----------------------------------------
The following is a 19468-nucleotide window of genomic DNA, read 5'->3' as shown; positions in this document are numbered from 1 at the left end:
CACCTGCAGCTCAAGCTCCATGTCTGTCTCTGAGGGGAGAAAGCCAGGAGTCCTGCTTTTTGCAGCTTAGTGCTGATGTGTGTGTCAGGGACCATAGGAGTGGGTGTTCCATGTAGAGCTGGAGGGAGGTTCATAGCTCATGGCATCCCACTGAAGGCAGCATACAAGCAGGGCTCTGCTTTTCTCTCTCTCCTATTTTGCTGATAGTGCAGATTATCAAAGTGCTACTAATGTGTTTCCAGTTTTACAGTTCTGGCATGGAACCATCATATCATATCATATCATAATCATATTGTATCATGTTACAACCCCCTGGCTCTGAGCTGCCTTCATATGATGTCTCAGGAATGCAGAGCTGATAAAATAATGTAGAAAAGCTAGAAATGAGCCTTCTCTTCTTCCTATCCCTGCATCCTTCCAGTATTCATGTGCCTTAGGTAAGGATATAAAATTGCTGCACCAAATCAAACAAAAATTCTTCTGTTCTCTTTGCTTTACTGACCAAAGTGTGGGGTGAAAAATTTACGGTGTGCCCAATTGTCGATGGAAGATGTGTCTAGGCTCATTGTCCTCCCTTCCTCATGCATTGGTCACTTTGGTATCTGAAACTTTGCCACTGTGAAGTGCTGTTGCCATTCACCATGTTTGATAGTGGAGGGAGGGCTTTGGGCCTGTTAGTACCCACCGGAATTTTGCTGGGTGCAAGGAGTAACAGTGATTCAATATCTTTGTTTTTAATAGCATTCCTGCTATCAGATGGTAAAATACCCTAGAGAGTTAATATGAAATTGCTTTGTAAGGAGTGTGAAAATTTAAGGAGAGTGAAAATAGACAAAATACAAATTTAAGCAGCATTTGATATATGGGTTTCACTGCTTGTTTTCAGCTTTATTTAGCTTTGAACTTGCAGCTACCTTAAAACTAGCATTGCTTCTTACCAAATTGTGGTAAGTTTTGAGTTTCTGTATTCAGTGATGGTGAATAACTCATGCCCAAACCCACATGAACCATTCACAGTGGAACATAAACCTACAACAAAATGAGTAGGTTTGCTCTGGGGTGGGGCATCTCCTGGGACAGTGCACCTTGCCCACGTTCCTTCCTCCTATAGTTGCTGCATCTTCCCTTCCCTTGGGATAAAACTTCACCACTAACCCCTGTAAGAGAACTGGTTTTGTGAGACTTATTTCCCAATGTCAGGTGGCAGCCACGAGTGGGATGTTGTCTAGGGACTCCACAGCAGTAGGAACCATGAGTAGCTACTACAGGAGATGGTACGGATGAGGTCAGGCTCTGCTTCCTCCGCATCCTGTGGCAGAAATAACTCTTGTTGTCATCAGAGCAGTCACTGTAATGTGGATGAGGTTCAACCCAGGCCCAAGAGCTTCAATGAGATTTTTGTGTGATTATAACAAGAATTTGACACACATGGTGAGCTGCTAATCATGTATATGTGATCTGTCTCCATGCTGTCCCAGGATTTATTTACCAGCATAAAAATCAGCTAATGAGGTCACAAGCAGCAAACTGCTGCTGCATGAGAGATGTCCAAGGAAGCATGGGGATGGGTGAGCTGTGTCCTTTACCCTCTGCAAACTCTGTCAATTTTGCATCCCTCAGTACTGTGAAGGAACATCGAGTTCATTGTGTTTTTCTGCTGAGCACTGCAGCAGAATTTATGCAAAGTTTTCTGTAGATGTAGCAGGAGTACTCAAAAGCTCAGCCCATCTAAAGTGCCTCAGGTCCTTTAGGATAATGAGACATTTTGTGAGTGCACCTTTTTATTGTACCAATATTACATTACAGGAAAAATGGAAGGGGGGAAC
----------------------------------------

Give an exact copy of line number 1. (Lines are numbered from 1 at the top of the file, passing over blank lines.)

The following is a 19468-nucleotide window of genomic DNA, read 5'->3' as shown; positions in this document are numbered from 1 at the left end: